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Induction of sulfiredoxin expression and reduction of peroxiredoxin hyperoxidation by the neuroprotective Nrf2 activator 3H-1,2-dithiole-3-thione

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Induction of sulfiredoxin expression and reduction of peroxiredoxin hyperoxidation by the neuroprotective Nrf2 activator 3H-1,2-dithiole-3-thione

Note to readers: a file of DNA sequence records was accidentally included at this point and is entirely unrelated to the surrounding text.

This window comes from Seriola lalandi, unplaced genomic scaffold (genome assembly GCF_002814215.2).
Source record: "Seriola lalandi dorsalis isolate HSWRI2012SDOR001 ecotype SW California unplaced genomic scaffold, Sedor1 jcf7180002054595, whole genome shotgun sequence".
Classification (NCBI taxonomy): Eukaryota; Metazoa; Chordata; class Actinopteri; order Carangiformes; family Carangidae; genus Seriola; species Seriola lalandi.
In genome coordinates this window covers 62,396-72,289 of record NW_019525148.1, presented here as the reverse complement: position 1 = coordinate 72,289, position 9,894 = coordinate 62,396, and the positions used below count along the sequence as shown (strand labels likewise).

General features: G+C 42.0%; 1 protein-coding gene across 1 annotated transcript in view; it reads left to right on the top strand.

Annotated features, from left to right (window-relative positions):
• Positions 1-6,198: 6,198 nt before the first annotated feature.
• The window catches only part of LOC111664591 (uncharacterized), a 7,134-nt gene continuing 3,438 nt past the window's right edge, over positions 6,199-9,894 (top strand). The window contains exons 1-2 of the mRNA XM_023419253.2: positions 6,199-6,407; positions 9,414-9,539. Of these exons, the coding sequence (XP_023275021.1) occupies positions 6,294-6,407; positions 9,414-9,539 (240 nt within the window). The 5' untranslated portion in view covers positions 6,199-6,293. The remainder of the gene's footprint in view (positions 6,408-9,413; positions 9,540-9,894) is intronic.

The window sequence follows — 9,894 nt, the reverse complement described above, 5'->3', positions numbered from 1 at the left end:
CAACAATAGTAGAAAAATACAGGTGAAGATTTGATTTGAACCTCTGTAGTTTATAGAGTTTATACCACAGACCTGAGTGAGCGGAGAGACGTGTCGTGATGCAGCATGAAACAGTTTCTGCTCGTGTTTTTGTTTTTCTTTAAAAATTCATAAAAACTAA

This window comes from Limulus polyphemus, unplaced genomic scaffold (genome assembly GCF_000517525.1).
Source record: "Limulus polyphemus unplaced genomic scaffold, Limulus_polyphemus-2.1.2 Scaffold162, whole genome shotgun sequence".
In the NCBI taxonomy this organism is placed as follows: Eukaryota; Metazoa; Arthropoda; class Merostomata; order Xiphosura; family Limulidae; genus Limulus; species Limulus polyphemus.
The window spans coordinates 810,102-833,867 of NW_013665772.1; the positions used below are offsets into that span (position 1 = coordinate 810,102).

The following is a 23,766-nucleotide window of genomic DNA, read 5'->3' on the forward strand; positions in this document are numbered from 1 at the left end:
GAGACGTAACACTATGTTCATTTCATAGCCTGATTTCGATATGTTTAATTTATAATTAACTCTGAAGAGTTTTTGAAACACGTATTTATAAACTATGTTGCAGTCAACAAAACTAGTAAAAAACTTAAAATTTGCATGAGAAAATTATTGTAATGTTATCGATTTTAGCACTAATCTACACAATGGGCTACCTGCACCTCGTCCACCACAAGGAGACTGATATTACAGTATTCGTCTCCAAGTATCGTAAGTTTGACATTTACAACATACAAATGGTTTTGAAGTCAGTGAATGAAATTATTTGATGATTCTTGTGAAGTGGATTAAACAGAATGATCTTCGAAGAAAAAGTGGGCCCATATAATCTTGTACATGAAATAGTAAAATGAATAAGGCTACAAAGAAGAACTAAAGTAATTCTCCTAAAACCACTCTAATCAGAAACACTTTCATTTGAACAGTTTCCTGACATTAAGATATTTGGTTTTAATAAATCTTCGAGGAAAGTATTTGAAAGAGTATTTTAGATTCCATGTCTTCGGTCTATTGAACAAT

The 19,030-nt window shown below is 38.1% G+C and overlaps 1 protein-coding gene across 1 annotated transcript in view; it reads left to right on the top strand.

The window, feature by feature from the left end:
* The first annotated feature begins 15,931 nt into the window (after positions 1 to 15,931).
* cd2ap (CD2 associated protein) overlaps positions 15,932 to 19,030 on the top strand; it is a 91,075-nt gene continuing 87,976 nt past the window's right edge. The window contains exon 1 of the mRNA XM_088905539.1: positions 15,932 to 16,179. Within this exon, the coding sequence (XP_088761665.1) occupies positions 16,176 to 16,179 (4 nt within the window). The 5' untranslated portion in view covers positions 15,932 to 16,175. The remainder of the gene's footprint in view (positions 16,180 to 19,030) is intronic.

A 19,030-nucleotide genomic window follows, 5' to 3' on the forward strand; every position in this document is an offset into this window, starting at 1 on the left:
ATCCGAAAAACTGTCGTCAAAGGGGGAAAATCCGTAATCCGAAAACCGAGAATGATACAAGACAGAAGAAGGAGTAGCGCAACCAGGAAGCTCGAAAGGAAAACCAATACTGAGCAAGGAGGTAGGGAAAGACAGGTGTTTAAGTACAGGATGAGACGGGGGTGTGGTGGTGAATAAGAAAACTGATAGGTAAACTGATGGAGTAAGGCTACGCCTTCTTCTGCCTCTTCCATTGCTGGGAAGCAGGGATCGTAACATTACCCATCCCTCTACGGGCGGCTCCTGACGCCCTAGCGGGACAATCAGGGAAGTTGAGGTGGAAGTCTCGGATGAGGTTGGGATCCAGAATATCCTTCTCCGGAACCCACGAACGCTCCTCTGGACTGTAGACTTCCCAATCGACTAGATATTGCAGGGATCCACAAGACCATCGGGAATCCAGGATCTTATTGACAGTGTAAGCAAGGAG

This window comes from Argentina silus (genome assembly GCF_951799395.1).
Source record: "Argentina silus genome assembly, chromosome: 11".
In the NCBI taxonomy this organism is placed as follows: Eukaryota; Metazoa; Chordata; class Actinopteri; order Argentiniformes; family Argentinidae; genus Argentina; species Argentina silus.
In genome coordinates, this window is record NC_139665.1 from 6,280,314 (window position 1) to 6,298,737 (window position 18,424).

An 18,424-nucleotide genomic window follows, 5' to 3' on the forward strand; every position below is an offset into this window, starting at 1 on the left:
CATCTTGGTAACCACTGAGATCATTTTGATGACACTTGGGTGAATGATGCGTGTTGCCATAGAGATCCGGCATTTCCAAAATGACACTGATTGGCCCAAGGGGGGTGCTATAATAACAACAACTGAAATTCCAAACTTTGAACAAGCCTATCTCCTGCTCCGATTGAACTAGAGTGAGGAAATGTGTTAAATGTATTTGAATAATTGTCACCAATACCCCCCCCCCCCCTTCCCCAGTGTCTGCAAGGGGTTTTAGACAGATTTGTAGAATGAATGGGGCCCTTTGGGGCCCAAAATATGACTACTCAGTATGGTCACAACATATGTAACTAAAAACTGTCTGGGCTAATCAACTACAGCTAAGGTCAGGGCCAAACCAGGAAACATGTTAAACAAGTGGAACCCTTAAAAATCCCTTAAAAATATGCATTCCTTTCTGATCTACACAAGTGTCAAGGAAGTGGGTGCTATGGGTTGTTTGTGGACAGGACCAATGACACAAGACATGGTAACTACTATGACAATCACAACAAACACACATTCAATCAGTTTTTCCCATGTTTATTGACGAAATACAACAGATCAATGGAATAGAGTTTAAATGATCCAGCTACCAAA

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  * Centre for Neuroscience Research, University of Edinburgh, Edinburgh, UK    Biomedical Research Centre, Ninewells Hospital and Medical School, University of Dundee, Dundee, UK  Oxidative stress occurs because of an imbalance between production of reactive oxygen species and the cell’s capacityto neutralize them through its intrinsic antioxidant defences.Key among these is the thioredoxin-peroxiredoxin systemwhich is an important reducer of oxidative stressors such as peroxides (Winyard  et al.  2005). The thioredoxin system protects against H 2 O 2 -induced apoptosis, and its inhibition promotes oxidative stress and cell death (Yoshida  et al. 2005). The thioredoxin-peroxiredoxin system detoxifies peroxides by transferring reducing equivalents from NADPHto peroxides via thioredoxin reductase, thioredoxin andfinally peroxiredoxins (Prxs). Prxs are a ubiquitous family of  peroxidases with cytoprotective and antioxidative effects(Immenschuh and Baumgart-Vogt 2005). The 2-Cys Prxs isthe predominant Prx subfamily, comprising Prx I-IV (Wood et al.  2003) and are implicated in protecting neuronal cellsfrom A b  toxicity (Yao  et al.  2007), excitotoxicity (Hattori et al.  2003), oxygen-glucose deprivation (Boulos  et al. 2007), peroxide (Sanchez-Font   et al.  2003; Fang  et al. 2007), and MPP + toxicity (Qu  et al.  2007).These Prxs contain a peroxidatic cysteine residue, oxidized by peroxides to cysteine sulfenic acid, which then forms adisulfide bond with the resolving cysteine, which is in turnreduced by thioredoxin (Wood  et al.  2003). Sometimes, Prx-sulfenic acid is further oxidized by peroxide to sulfinic(-SO 2 H) or sulfonic (-SO 3 H) acid, causing inactivation of  peroxidase activity (Rhee  et al.  2007). Prx-SO 2/3 H is not asubstrate for the resolving cysteine and cannot be reduced by Received July 23, 2008; revised manuscript received August 8, 2008;accepted August 12, 2008.Address correspondence and reprint requests to Giles E. Hardingham,Centre for Neuroscience Research, University of Edinburgh, EdinburghEH8 9XD, UK. E-mail: Giles.Hardingham@ed.ac.uk   Abbreviations used  : ARE, antioxidant response element; AP-1, acti-vator protein-1; D3T, 3H-1,2-dithiole-3-thione; GAPDH, Glycer-aldehyde-3-phosphate dehydrogenase; GFAP, Glial fibrillary acidic protein; DAPI, 4,6-diamino-2-phenylindole; eGFP, enhanced greenfluorescent protein; NeuN, Neuronal nuclear antigen; Nrf2, Nuclear factor erythroid 2-related factor; Prx, Peroxiredoxin; tBHQ, tert- butylhydroquinone. Abstract Peroxiredoxins are an important family of cysteine-basedantioxidant enzymes that exert a neuroprotective effect inseveral models of neurodegeneration. However, under oxi-dative stress they are vulnerable to inactivation throughhyperoxidation of their active site cysteine residues. We showthat in cortical neurons, the chemopreventive inducer 3H-1,2-dithiole-3-thione (D3T), that activates the transcription factorNuclear factor erythroid 2-related factor (Nrf2), inhibits theformation of inactivated, hyperoxidized peroxiredoxins fol-lowing oxidative trauma, and protects neurons against oxi-dative stress. In both neurons and glia, Nrf2 expression andtreatment with chemopreventive Nrf2 activators, includingD3T and sulforaphane, up-regulates sulfiredoxin, an enzymeresponsible for reducing hyperoxidized peroxiredoxins.Induction of sulfiredoxin expression is mediated by Nrf2, act-ing via a  cis  -acting antioxidant response element (ARE) in itspromoter. The ARE element in Srxn1 contains an embeddedactivator protein-1 (AP-1) site which directs induction of Srxn1by synaptic activity. Thus, raising Nrf2 activity in neuronsprevents peroxiredoxin hyperoxidation and induces a newmember of the ARE-gene family, whose enzymatic function ofreducing hyperoxidized peroxiredoxins may contribute to theneuroprotective effects of Nrf2 activators. Keywords:  chemoprevention, neurodegeneration, neuropro-tection, oxidative stress, phase II enzymes, thioredoxin. J. Neurochem.  (2008)  107 , 533–543. JOURNAL OF NEUROCHEMISTRY   | 2008 | 107 | 533–543 doi: 10.1111/j.1471-4159.2008.05648.x   2008 The AuthorsJournal Compilation    2008 International Society for Neurochemistry,  J. Neurochem.  (2008)  107 , 533–543  533  thioredoxin. Hyperoxidation takes place when there is not enough reduced Prx to deal with peroxides present, and isassociated with oxidative neuronal death  in vitro , and alsoischemic brain damage  in vivo  (Papadia  et al.  2008).Previously, hyperoxidation of Prx was thought to beirreversible. However, more recently it has been found that Prx-SO 2 H can be reduced back to the catalytically activethiol form in eukaryotic cells by the ATP-dependent reductase, sulfiredoxin (Biteau  et al.  2003; Rhee  et al. 2007; Jonsson  et al.  2008). The activity of sulfiredoxinrestores inactive Prxs back to the thioredoxin cycle and prevents permanent oxidative inactivation of Prxs by strongoxidative insults. Over-expression of sulfiredoxin has beenshown to prevent Prx hyperoxidation in response to anoxidative insult (Woo  et al.  2005). Conversely, knockdownof sulfiredoxin prevents reduction of Prx-SO 2 H following atransient  oxidative insult (Chang  et al.  2004).One known defence against oxidative insults is theinduction of a group of genes encoding antioxidative anddrug-metabolizing enzymes (also known as Phase IIenzymes). These genes are induced by a variety of smallthiol-active molecules including the potent chemopreventiveagent 3H-1,2-dithiole-3-thione (D3T), as well as dietary phytochemicals such as Sulforaphane (Nguyen  et al.  2004).Mild oxidative stress also induces these genes (Giudice andMontella 2006). Transcriptional regulation of this group of genes is mediated by a  cis -acting promoter element termedthe antioxidant response element (ARE), which recruits thetranscription factor Nuclear factor erythroid 2-related factor (Nrf2) as a heterodimer with small Maf proteins (Zhang2006). Nrf2 levels are constitutively low because of beingtargeted for degradation by Keap1. Under conditions of oxidative stress, Nrf2 degradation is slowed and Nrf2accumulates in the nucleus and activates ARE-containinggenes, with a net antioxidative effect (Nguyen  et al.  2004).Small molecule activators of Nrf2 also act by interferingwith Keap1-mediated degradation. Activation of Nrf2 andinduction of ARE-driven defences is implicated in protect-ing against a variety of diseases in many organs and tissues,including autoimmune diseases, cancer, cardiovascular disease, neurodegenerative disease and ischemia (Lee  et al. 2005; Shih  et al.  2005; Giudice and Montella 2006; Zhang2006). The ability of Nrf2 to exert a cytoprotective effect inneural cells has mainly been studied in the context of glia.In a mixed culture of neurons and glial cells, Nrf2expression in glial cells can confer protection on a largenumber of normal non-overexpressing neurons (Shih  et al. 2003; Kraft   et al.  2004).Here we find that oxidant-induced neuronal apoptosis can be prevented by expression of Nrf2 specifically in neurons,and also by the Nrf2 activator D3T. Furthermore, D3Tstrongly impairs oxidant-induced peroxiredoxin hyperoxida-tion in neurons. D3T induces expression of the enzymeresponsible for reducing hyperoxidized peroxiredoxins, sul-firedoxin. We find that this induction is mediated at thetranscriptional level and that sulfiredoxin is a new member of the Nrf2/ARE regulated gene family. Given its function, it may form part of the cytoprotective gene battery, thetranscription of which is promoted by chemopreventiveagents. Materials and methods Tissue culture and the induction of oxidative stress Cortical rat neurons were cultured as described (Hardingham  et al. 2002) from E21 rats except that growth medium contained B27(Invitrogen, Carlsbad, CA, USA). A single dose of anti-mitoticagent (AraC, 4.8  l M) was added to the cultures at days  in vitro (DIV) 4 to minimize glial numbers. Experiments were carried out after being cultured for 8–10 days during which cortical neuronsdevelop a network of processes, express functional NMDA-type and a -amino-3-hydroxy-5-methylisoxazole-4-propionate/kainate-typeglutamate receptors, and form synaptic contacts. Experiments were performed after transferring neurons at DIV8 into defined mediumlacking trophic support ‘TMo’ (Papadia  et al.  2005): this iscomposed of 10% MEM (Invitrogen) and 90% Salt-Glucose-Glycine medium (SGG: 114 mM NaCl, 0.219% NaHCO 3 ,5.292 mM KCl, 1 mM MgCl 2 , 2 mM CaCl 2 , 10 mM HEPES,1 mM Glycine, 30 mM Glucose, 0.5 mM sodium pyruvate, 0.1%Phenol Red; osmolarity 325 mosm/L, hereafter TMo). D3T (10– 25  l M) was applied to neurons 16 h prior to the application of anoxidative insult in the form of H 2 O 2  (100  l M, stabilized solution:Sigma, St Louis, MO, USA). Neurons were fixed after a further 24 hand subjected to 4,6-diamino-2-phenylindole (DAPI) staining andcell death quantified by counting (blind) the number of apoptoticnuclei as a percentage of the total. Approximately 1500 cells werecounted per treatment, across four independent experiments.Morphologically, peroxide-treated neurons show typical signs of apoptotic-like cell death (shrunken cell body and large roundchromatin clumps).Cultures of cortical glial cells were obtained by plating mixedneuronal/glial cultures at low density in 10% fetal bovine serum/ Dulbecco’s modified Eagle’s medium (no anti-mitotic). After 6 daysthe small number of neurons that remained were killed by 1 mM NMDA overnight. This procedure leaves > 99% Glial fibrillaryacidic protein (GFAP) positive glial cells. HEK293 cells weremaintained in 10% FBS/Dulbecco’s modified Eagle’s medium and passaged 1 : 5 every 4 days. Transfection and following the fate of transfected cells All transfections on all cell types were performed using Lipofec-tamine 2000 (Invitrogen). Neurons and glial cells were transfected at DIV8 in TMo (see above). Transfection efficiency was approxi-mately 5% for neuronal cultures. It was found that more than 99% of enhanced green fluorescent protein (eGFP)-expressing transfectedneurons were neuronal nuclear antigen (NeuN)-positive, and < 1%were GFAP positive (see results) confirming their neuronal identity.For monitoring the fate of Nrf2-expressing neurons, peGFP wasused to track the fate of transfected neurons expressing the plasmidof interest (Nrf2 vs. globin control). To ensure that green fluorescent  protein (GFP)-positive neurons were also expressing the plasmid of  Journal Compilation    2008 International Society for Neurochemistry,  J. Neurochem.  (2008)  107 , 533–543   2008 The Authors 534 |  F. X. Soriano  et al.  interest, a favorable ratio was used (peGFP: plasmid of interest,1 : 2). Coexpression at this ratio was confirmed in the case of a plasmid encoding red fluorescent protein (Papadia  et al.  2008).Pictures of GFP-expressing neurons were taken using a LeicaAF6000 LX imaging system (Leica Microsystems, Wetzlar,Germany), with a DFC350 FX digital camera. Neurons were thentreated with 100  l M H 2 O 2  and images of the same cells were taken24 h after H 2 O 2  exposure. Cell death was assessed by counting thenumber of surviving GFP-positive neurons pre- and post-exposureto H 2 O 2 . In the vast majority of cases, death was easily spotted as anabsence of a healthy GFP-expressing cell where one once was. In place of the cell, there was in most cases (> 90%) evidence of deathin the form of fragmented neurites, fluorescent cell debris, and anapoptotic nucleus. This confirmed that the cells were genuinelydying as opposed to more unlikely scenario such as peroxide-induced quenching of eGFP fluorescence in a sub-population of neurons. This is also underlined by the fact that death measured bythis technique is blocked by caspase inhibitors (Papadia  et al.  2008).For each plasmid/condition, the fate of approximately 150 neuronswas monitored over three independent experiments. Plasmids and reporter assays Srxn1 -Luc (Papadia  et al.  2008) was subjected to site-directedmutagenesis of its ARE with the QuikChange II XL site-directed mutagenesis kit  (Stratagene), using the oligonucleotide 5 ¢ -ACCTGCAAACTCACCCTGGGCCCGCGACCCGACGCGTC-3 ¢ and its reverse-complementary sequence. The mutation was verified by sequencing. ARE-Luc (Numazawa  et al.  2003), pcDNA3.1/ V5HisBmNrf2 and pcDNA3.1/V5HisCmKeap1 (McMahon  et al. 2003) and pEF-Nrf 2 (Kotkow and Orkin 1995) have been described previously. Firefly luciferase-based reporter gene constructs ( Srxn1 -Luc and its ARE mutated variant  were transfected along with arenilla expression vector (pTK-RL), and also, where relevant, other expression vectors. Luciferase assays were performed 30 h post-transfection using the Dual Glo assay kit (Promega, Madison, WI,USA) with Firefly luciferase-based reporter gene activity normalizedto the Renilla control (pTK-RL plasmid) in all cases. Immunocytochemistry, western blotting and antibodies Immunofluorescence was performed as described (Mckenzie  et al. 2005). Antibodies (Sulfiredoxin-S17, 1 : 500, Santa Cruz Bio-technology, Santa Cruz, CA, USA; NeuN, 1 : 15 Chemicon,Temecula, CA, USA; GFAP, 1 : 1000, Sigma) were incubatedwith fixed cells overnight and visualized using biotinylatedsecondary antibody/cy3-conjugated streptavidin. Nuclei werecounter-stained with DAPI. Pictures were taken on a LeicaAF6000 LX imaging system, with a DFC350 FX digital camera.For western blotting, total cell lysates were boiled at 100  C for 5 min in 1.5 ·  sample buffer (1.5 M Tris pH 6.8; Glycerol 15%;sodium dodecyl sulfate 3%;  b -mercaptoethanol 7.5%; bromophe-nol blue 0.0375%). Gel electrophoresis and western blotting were performed using Xcell Surelock system (Invitrogen) using pre-cast gradient gels (4–20%) according to the manufacturer’s instruc-tions. The gels were blotted onto polyvinylidene difluoridemembranes, which were then blocked for 1 h at 20  C with 5%(w/v) non-fat dried milk in Tris-buffered saline with 0.1% Tween20. The membranes were then incubated at 4  C overnight withthe primary antibodies diluted in blocking solution: 2-Cys Prx(1 : 500, Abcam, Cambridge, UK), Prx-SO 2/3 H (1 : 1000, Ab-cam), Sulfiredoxin (P16, 1 : 250, Santa Cruz),  b -tubulin isotypeIII (1 : 125 000, Sigma). For visualisation of western blots,horseradish peroxidase-based secondary antibodies were usedfollowed by chemiluminescent detection on Kodak X-Omat film.Western blots were analysed by digitally scanning the blots,followed by densitometric analysis (ImageJ, National Institutes of Health, Bethesda, MD, USA). All analyses involved normalizingto a loading control ( b -tubulin or Prx). RNA isolation and qPCR RNA was isolated using the Qiagen RNeasy kit (Qiagen, Valencia,CA, USA) (including DNAse treatment) following disruption of cells(QiaShredder column). cDNA was synthesized from 1–3  l g RNAusing the Stratascript QPCR cDNA Synthesis kit. Dilutions of thiscDNA were used for real-time PCR [cDNA equivalent to 6 ng of initial RNA per reaction for   Srxn1 ; 3 ng equivalent for Glyceralde-hyde-3-phosphate dehydrogenase (GAPDH)]. qPCR was performedin an Mx3000P QPCR System (Stratagene, LaJolla, CA, USA) usingBrilliant SYBR Green QPCR Master Mix. No-template and no-RTnegative controls were included. Primers used:  Srxn1  –F: 5 ¢ -GAC-GTCCTCTGGATCAAAG-3 ¢ 200 nM,-R:5 ¢ -GCAGGAATGGTCT-CTCTCTG-3 ¢  200 nM; GAPDH-F: 5 ¢ -GGGTGTGAACCACGAGAAAT-3 ¢  200 nM, -R: 5 ¢ -CCTTCCACAATGCCAAAGTT-3 ¢ 100 nM. 18s rRNA-F: 5 ¢ -GTGGAGCGATTTGTCTGGTT-3 ¢ , -R:5 ¢ -CAAGCTTATGACCCGCACTT-3 ¢ .  Sesn2  F: 5 ¢ -GGATTATACC-TGGGAAGACC-3 ¢  200 nM, -R: 5 ¢ -CGCAGTGGATGTAGTTCC-3 ¢  200 nM.  Hmox1  F: 5 ¢ -AGCACAGGGTGACAGAAGAG-3 ¢ 200 nM, -R: 5 ¢ -GGAGCGGTGTCTGGGATG-3 ¢ . The data wereanalysedusingtheMxProQPCRsoftware(Stratagene).Expressionof the  Srxn1  was normalized to GAPDH. Results Neuronal Nrf2 expression, and the Nrf2 activator D3T,prevent oxidative neuronal death  Nuclear factor erythroid 2-related factor (Nrf2) over-expres-sion in glial cells can confer protection on a large number of normal non-overexpressing neurons (Shih  et al.  2003; Kraft  et al.  2004). It is not clear whether Nrf2 can act solely inneurons to confer neuroprotection against oxidative insults.We analyzed the neuroprotective effect of boosting Nrf2activity specifically in neurons, using a neuron-specifictransfection protocol previously employed (Papadia  et al. 2008) and briefly described below. Cortical ‘neuronal’cultures naturally contain a small percentage of glial cells(5–10%). Transfection of these cultures results in tinynumbers of transfected glial cells, fewer than the 5–10%expected if both cell types were equally amenable totransfection (Papadia  et al.  2008). To quantify this, mixedcultures were transfected with eGFP and subjected to NeuNimmunofluorescence. Of 189 eGFP-expressing cells, 186were NeuN-positive. We then transfected cultures again witheGFP but this time stained for GFAP. Of 271 eGFP-   2008 The AuthorsJournal Compilation    2008 International Society for Neurochemistry,  J. Neurochem.  (2008)  107 , 533–543 Nrf2 prevents peroxiredoxin hyperoxidation  | 535  Journal Compilation    2008 International Society for Neurochemistry,  J. Neurochem.  (2008)  107 , 533–543   2008 The Authors 536 |  F. X. Soriano  et al.  expressing cells, 0 (zero) were GFAP-positive (see example pictures in Fig. 1a). Thus, nearly all transfected cells inneuronal cultures are neurons, potentially due the fact that quiescent (AraC-treated) glial cells are not amenable totransfection (NB. Non-quiescent glial cells are amenable totransfection-see below).We transfected the Nrf2-expressing constructs into neu-rons, along with an eGFP co-transfection marker to enable usto monitor the fate of the neurons [a technique previouslydescribed (Papadia  et al.  2008)]. Pictures of eGFP-express-ing neurons were taken 24 h post-transfection, after whichneurons were treated with an oxidative insult (100  l MH 2 O 2 ). After a further 24 h pictures of the same cells weretaken, before the cultures were fixed and nuclear integrityassessed by DAPI staining. By monitoring the neurons before and after H 2 O 2  treatment, we found that neuronsexpressing Nrf2 were completely resistant to cell deathfollowing H 2 O 2  treatment (100  l M, Fig. 1b, see example pictures in Fig. 1d). We also studied the fate of neuronswithin a 150  l m radius of Nrf2-transfected neurons andfound that susceptibility of neurons to death by H 2 O 2 treatment was not changed by being in close proximity to a Nrf2-expressing neuron (Fig. 1c), in contrast to the reportednon-autonomous effects of Nrf2-expressing glial cells (Shih et al.  2003).We next investigated the influence of known activators of  Nrf2 activity on cortical neuronal vulnerability to anoxidative insult (H 2 O 2 )  in vitro . We tested D3T, sulforaphaneand  tert  -butylhydroquinone (tBHQ). The drugs were appliedat a wide range of concentrations for 16 h prior to theapplication of H 2 O 2  (for further 24 h). The protection that was achieved by these inducing agents varied: D3Tconferredsignificant and strong neuroprotection (Fig. 1e), whereastBHQ and sulforaphane were significantly less potent at therange of doses tested (data not shown). Further studies usingD3T revealed that increased neuroprotection at a lower dose(10  l M) could be achieved by applying a second identicaldose of the compound immediately prior to the oxidativeinsult (Fig. 1e). D3T prevents the thioredoxin-peroxiredoxin system frombecoming overwhelmed by oxidative stress The existence of hyperoxidized Prx-SO 2/3 H in neuronsindicates an overwhelmed thioredoxin-peroxiredoxin sys-tem, and its formation is associated with oxidative neuronaldeath (Papadia  et al.  2008). We therefore investigatedwhether the neuroprotective effects of D3T were associatedwith changes in Prx-SO 2/3 H levels. Western analysis using aPrx-SO 2/3 H-specific antibody revealed that H 2 O 2  caused Prxhyperoxidation in vehicle (control)-treated neurons, whileD3T-treated neurons displayed far less hyperoxidation(Fig. 1f). The strong Prx-SO 2/3 H band represents hyperox-idized PrxII (Papadia  et al.  2008), although a higher exposure of the blot reveals hyperoxidation of the upper  band identified as Prx III (Papadia  et al.  2008) which alsoappears to be weaker in D3T-treated neurons (Fig. 1f).Therefore, D3T pre-treatment renders neurons resistant tooxidative stress and inhibits the appearance of hyperoxi-dized Prx protein. Sulfiredoxin expression is induced in glia and neurons byactivators of Nrf2 Because D3T-treated neurons displayed lower levels of Prx-SO 2/3 H in response to H 2 O 2  treatment (Fig. 1f), we studiedthe transcriptional regulation of the two genes whose products mediate reduction of Prx-SO 2/3 H:  sulfiredoxin [ Srxn1 , (Rhee  et al.  2007)] and  sestrin2  [ Sesn2  (Budanov et al.  2004)]. We found that D3T induced transcription of  Srxn1 , producing an increase at both the mRNA and proteinlevel in cortical neurons (Fig. 2a and b). In contrast, D3T didnot induce expression of   Sesn2 . Other Nrf2 activators (tBHQand sulforaphane) also promoted expression of Srxn1 but not  Fig. 1  Neuronal Nrf2 expression and the Nrf2 activator D3T protectsneurons against oxidative stress; D3T inhibits the formation ofinactivated, hyperoxidized peroxiredoxins following oxidative trauma.(a) Upper: example of an e-GFP expressing cell immuno-positive forNeuN. Lower: example of an e-GFP expressing cell immuno-negativefor GFAP. Scale bar = 30  l m. (b) Effect of expressing Nrf2 in corticalneurons on H 2 O 2 -induced neuronal death. The neurons weretransfected with control vector or pNrf2, plus an eGFP expressionvector to monitor cell fate (see methods). Twenty four hours post-transfection neurons were treated where indicated with H 2 O 2  (100  l Mhere and throughout the study) and cell fate monitored after a further24 h. For each vector/treatment, approx. One hundred and fifty cellswere studied across three independent experiments.* p   < 0.05 Bon-feronni two-tailed paired  t  -test. (c) Effect of expressing Nrf2 in corticalneurons on survival of nearby cells in response to H 2 O 2 -treatment.Survival/death of neurons within a 150  l m radius of Nrf2-expressingneurons was analyzed by assessing nuclear morphology of DAPIstained fixed cells. As can be seen in (d), healthy neurons have largenuclei with diffuse DAPI staining. Apoptotic nuclei are characterised bypyknotic brightly stained clumps of condensed chromatin. Survival/ death of over 1000 cells was scored across three independentexperiments. * p   < 0.05 Bonferonni two-tailed paired  t  -test ( n   = 3). (d)Example pictures relating to the data shown in (b). Arrows point to thetransfected cells identified by co-expression of eGFP. Pictures beforeand after H 2 O 2  treatment are taken of the cell, and DAPI stainedimages are also taken post-treatment. Scale bar = 30  l m (e) Celldeath because of 24 h H 2 O 2  insult in the face of the indicatedtreatments. (Lower) Examples pictures, scale bar = 25  l m. * p   < 0.05Bonferonni two-tailed paired  t  -test (compared to control H 2 O 2  treated, n   = 4), mean ± SEM shown in this and all cases. (f) Western analysisof Prx hyperoxidation using an anti-PrxSO 2/3 H specific antibody. Twoexposures are shown for optimal visibility of hyperoxidized Prx II andPrx III respectively. Analysis of PrxSO 2/3 H levels is restricted to Prx II,and is normalized to total Prx II expression. * p   < 0.05 Bonferonnitwo-tailed paired  t  -test (compared to control, H 2 O 2 -treated neurons, n   = 7).   2008 The AuthorsJournal Compilation    2008 International Society for Neurochemistry,  J. Neurochem.  (2008)  107 , 533–543 Nrf2 prevents peroxiredoxin hyperoxidation  | 537